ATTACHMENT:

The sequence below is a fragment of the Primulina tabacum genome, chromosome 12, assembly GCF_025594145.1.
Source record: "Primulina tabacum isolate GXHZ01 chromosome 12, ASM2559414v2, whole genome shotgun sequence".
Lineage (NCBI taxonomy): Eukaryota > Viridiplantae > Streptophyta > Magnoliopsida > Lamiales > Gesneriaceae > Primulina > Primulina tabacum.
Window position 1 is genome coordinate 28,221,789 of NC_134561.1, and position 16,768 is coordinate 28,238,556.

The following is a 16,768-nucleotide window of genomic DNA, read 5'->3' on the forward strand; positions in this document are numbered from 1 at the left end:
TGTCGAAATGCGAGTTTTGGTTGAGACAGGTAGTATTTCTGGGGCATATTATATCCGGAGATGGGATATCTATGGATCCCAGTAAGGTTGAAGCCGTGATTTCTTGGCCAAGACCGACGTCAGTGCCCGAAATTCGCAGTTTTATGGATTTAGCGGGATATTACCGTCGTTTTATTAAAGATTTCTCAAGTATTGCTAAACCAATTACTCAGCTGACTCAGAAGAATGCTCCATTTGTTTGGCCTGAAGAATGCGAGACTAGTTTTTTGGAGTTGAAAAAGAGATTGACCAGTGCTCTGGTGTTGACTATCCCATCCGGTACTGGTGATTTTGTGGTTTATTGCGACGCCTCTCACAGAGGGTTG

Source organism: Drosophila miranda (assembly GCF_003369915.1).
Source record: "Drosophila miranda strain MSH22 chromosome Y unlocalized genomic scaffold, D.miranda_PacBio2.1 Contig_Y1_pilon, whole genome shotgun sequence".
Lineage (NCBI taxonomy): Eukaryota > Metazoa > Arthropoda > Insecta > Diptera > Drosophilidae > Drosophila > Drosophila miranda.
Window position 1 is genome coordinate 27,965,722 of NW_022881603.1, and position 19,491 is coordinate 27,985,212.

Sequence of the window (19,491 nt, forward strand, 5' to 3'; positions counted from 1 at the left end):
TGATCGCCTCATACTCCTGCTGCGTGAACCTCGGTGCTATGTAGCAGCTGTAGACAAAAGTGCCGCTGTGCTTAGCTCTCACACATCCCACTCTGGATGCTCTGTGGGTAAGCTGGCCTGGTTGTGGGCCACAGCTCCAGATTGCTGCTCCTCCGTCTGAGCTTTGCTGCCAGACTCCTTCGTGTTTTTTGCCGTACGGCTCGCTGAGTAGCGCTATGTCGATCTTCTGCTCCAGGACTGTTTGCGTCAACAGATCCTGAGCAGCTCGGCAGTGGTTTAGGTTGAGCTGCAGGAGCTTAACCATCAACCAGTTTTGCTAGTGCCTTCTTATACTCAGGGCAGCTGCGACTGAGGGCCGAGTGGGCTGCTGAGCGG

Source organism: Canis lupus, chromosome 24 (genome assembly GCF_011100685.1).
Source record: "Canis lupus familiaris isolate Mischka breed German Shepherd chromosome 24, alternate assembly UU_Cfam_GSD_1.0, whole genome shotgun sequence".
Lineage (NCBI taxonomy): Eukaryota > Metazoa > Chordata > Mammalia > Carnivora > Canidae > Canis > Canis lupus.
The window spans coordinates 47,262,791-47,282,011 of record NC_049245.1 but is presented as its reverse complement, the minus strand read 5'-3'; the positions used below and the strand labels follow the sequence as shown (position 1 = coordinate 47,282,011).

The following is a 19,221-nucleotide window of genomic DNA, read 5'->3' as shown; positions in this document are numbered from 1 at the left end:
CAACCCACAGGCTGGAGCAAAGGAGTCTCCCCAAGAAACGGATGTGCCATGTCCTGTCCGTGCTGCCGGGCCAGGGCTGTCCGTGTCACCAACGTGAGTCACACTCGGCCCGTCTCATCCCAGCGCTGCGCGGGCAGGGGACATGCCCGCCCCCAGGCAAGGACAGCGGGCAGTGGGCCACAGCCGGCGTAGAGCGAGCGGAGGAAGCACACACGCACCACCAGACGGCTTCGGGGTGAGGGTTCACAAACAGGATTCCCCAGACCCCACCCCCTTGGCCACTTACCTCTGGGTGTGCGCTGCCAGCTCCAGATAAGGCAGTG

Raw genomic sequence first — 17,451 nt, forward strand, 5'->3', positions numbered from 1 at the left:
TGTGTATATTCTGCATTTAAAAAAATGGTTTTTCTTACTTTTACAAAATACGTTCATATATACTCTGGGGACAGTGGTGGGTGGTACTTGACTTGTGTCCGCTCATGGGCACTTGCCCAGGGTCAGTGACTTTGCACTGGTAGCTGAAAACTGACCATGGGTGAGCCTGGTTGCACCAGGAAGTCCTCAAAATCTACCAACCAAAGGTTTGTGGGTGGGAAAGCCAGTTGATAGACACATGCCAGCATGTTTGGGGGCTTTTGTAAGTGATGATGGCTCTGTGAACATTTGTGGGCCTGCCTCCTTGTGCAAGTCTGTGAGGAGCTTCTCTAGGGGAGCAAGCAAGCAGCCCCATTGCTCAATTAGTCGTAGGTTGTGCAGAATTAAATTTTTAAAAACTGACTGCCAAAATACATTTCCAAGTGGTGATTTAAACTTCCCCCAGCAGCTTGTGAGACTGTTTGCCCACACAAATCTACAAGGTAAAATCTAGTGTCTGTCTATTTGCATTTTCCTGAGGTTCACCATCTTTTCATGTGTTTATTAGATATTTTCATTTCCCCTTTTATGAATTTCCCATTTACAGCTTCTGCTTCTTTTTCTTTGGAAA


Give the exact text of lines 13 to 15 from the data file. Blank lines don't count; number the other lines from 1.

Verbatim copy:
Source organism: Canis lupus, chromosome 24 (genome assembly GCF_011100685.1).
Source record: "Canis lupus familiaris isolate Mischka breed German Shepherd chromosome 24, alternate assembly UU_Cfam_GSD_1.0, whole genome shotgun sequence".
Lineage (NCBI taxonomy): Eukaryota > Metazoa > Chordata > Mammalia > Carnivora > Canidae > Canis > Canis lupus.